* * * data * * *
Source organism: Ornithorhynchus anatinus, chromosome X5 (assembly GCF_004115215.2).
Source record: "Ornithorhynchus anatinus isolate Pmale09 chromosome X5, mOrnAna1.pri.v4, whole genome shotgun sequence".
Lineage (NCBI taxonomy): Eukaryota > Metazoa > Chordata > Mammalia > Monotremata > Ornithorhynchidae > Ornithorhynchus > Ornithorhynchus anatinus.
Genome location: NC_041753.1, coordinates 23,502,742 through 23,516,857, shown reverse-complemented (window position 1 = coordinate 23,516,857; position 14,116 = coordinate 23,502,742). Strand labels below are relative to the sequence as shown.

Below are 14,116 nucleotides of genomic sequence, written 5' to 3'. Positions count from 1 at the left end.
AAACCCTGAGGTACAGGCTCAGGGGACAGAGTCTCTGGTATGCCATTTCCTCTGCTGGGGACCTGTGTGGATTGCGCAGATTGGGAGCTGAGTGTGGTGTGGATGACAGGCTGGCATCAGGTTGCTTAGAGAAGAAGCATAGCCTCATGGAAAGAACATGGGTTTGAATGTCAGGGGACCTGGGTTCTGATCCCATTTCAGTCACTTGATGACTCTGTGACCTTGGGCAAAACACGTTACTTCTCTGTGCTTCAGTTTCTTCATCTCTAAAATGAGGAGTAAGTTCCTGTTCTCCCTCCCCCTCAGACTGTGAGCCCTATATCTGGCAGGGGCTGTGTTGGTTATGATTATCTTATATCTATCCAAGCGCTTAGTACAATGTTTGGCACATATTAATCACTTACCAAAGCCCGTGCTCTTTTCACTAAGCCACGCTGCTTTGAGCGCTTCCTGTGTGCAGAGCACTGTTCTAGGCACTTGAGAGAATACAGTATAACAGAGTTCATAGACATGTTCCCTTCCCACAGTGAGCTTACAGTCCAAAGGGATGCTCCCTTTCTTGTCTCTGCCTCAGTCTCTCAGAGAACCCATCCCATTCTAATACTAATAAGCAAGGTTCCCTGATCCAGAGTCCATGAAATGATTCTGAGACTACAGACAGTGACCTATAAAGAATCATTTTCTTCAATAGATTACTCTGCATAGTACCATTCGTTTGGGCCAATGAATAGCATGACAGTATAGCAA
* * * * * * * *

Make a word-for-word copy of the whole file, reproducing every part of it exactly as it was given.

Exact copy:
Source organism: Ornithorhynchus anatinus, chromosome X5 (assembly GCF_004115215.2).
Source record: "Ornithorhynchus anatinus isolate Pmale09 chromosome X5, mOrnAna1.pri.v4, whole genome shotgun sequence".
Lineage (NCBI taxonomy): Eukaryota > Metazoa > Chordata > Mammalia > Monotremata > Ornithorhynchidae > Ornithorhynchus > Ornithorhynchus anatinus.
Genome location: NC_041753.1, coordinates 23,502,742 through 23,516,857, shown reverse-complemented (window position 1 = coordinate 23,516,857; position 14,116 = coordinate 23,502,742). Strand labels below are relative to the sequence as shown.

Below are 14,116 nucleotides of genomic sequence, written 5' to 3'. Positions count from 1 at the left end.
AAACCCTGAGGTACAGGCTCAGGGGACAGAGTCTCTGGTATGCCATTTCCTCTGCTGGGGACCTGTGTGGATTGCGCAGATTGGGAGCTGAGTGTGGTGTGGATGACAGGCTGGCATCAGGTTGCTTAGAGAAGAAGCATAGCCTCATGGAAAGAACATGGGTTTGAATGTCAGGGGACCTGGGTTCTGATCCCATTTCAGTCACTTGATGACTCTGTGACCTTGGGCAAAACACGTTACTTCTCTGTGCTTCAGTTTCTTCATCTCTAAAATGAGGAGTAAGTTCCTGTTCTCCCTCCCCCTCAGACTGTGAGCCCTATATCTGGCAGGGGCTGTGTTGGTTATGATTATCTTATATCTATCCAAGCGCTTAGTACAATGTTTGGCACATATTAATCACTTACCAAAGCCCGTGCTCTTTTCACTAAGCCACGCTGCTTTGAGCGCTTCCTGTGTGCAGAGCACTGTTCTAGGCACTTGAGAGAATACAGTATAACAGAGTTCATAGACATGTTCCCTTCCCACAGTGAGCTTACAGTCCAAAGGGATGCTCCCTTTCTTGTCTCTGCCTCAGTCTCTCAGAGAACCCATCCCATTCTAATACTAATAAGCAAGGTTCCCTGATCCAGAGTCCATGAAATGATTCTGAGACTACAGACAGTGACCTATAAAGAATCATTTTCTTCAATAGATTACTCTGCATAGTACCATTCGTTTGGGCCAATGAATAGCATGACAGTATAGCAA